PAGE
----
Offer emotional support.  This involves understanding, patience, affection, and encouragement.  Listen tentively when they are talking to you.  Resist the urge to act as a therapist or try to come up with answers to the person's concerns.  DO NOT put down feelings expressed, but point out realities and offer hope.  Invite the depressed person to go out with you (for walks, to the movies, etc.).  Be gently insistant if your first invitation is refused.


NEVER ignore remarks about suicide.  Do not promise confidentiality if you believe someone is close to suicide.  If you think immediate self-harm is possible, contact their doctor or dial 911 immediately.

What is self-injury?
Self injury is any sort fo self-harm which involves inflicting injuries or pain on one's own body.  It can take many forms.
The most common form of self-injury is probably cutting, usually superficially, but sometimes deeply.  Some people burn themselves, punch themselves or hit their bodies against something.  Some people pick their skin or pull out hair.
How Common Is Self-Injury?
It is far more widespread than is generally realized.  All sorts of people self-injure.  Usually they lead "normal" lives (career, family) and there is little outward sign that there is anything wrong.  Self injury seems to be more common in women.  The true extent of the problem is unknown due to feelings of fear and shame which leads to secrecy.
Why Do People Self Injure?
For most people, it is a way of dealing with great emotional pain.  It may be done to distract or numb themselves from problems or feelings they cannot bear to face.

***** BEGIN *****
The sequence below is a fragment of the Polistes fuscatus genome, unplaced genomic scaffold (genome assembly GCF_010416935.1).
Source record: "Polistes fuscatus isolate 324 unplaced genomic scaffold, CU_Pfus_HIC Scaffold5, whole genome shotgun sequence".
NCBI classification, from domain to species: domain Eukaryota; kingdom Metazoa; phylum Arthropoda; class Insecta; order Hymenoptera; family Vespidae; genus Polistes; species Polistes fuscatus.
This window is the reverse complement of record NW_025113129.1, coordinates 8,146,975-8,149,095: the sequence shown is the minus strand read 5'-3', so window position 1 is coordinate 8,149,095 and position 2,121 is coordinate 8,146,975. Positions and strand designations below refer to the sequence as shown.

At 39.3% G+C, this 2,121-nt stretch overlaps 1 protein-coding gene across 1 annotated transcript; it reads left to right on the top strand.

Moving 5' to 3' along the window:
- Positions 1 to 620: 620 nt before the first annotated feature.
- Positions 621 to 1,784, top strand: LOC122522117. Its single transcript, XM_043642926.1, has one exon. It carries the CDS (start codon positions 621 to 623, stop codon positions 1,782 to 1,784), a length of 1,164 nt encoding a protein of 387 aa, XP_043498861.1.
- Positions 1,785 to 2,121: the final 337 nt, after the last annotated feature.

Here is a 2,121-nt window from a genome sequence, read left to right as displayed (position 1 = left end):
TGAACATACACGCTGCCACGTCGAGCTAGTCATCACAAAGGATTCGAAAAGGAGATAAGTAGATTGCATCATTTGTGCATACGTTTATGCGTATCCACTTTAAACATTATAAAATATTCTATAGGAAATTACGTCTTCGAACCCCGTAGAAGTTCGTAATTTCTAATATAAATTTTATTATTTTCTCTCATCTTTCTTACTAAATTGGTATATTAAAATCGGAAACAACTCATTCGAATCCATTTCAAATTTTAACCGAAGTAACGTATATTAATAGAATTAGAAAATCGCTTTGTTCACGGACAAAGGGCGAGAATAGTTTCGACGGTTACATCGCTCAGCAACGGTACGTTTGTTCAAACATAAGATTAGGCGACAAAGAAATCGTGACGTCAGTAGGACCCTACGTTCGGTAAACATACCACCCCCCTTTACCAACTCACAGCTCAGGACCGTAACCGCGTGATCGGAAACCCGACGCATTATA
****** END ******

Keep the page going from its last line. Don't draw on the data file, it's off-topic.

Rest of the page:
Often people say that self injury helps them to release unbearable tension, which may arise from anxiety, grief or anger.  It puts their pain outside where it feels easier to cope with.  For others, it relieves feelings of guilt or shame.  Somtimes it is a "cry for help", a way of showing that she has suffered and is in pain (even to herself).  It could be about feeling control over something in their life.
  • Self-injury is a failed suicide attempt- self injury is a way of carrying on with life, not of dying.  Injuries are seldom life threatening.
  • Self-injury is "just attention seeking"- self injury is primarily about helping oneself cope with pain.  For some, it is a desperate attmept to show that something is wrong, and attention should be paid to their distress.
  • Self-injury is a sign of madness- self injury is a sign of distress, not madness.  A sign of someone trying to cope with her life as best as they can.
  • A person who self injures is a danger to others- someone who self injures is directing their hurt and anger at THEMSELVES, not at others.  Most would be appalled at the idea of hurting someone else.


What Can Help?  If you want to help someone who self-injures


Naturally, you may feel upset, shocked or angry when someone you care about hurts themselves.  The most you can offer is acceptance and support.  Let your friend know you understand that self-injury is helping them to cope at the moment.  She is not "bad" or "mad" for doing it.  Offer to talk about her feelings, or to call you if s/he is having a difficult time.  But, only offer as much as you can cope with, and DON'T take on the responsibility for stopping him/her from hurting themselves.  Suggest that they go seek professional help from a therapist and offer to attend the first appointment for support.


Alternatives to Self Injury

These are suggestions I've found on other web sites as well as my own.

  • Put elastic bands around your wrists and flick them when you feel like cutting
  • Hold ice in you hands-could also make ice cubes with red food colouring (may help with the need to see blood)
  • Write thoughts and feelings on paper and then rip it up
  • Physical exercise can be helpful
  • Biting nails (but you may not want that new habit)
  • Ripping up paper or fabric or whatever is available
  • Paint nails (especially dark red)

I have collarborated infomation from the internet and my own personal experience for this section.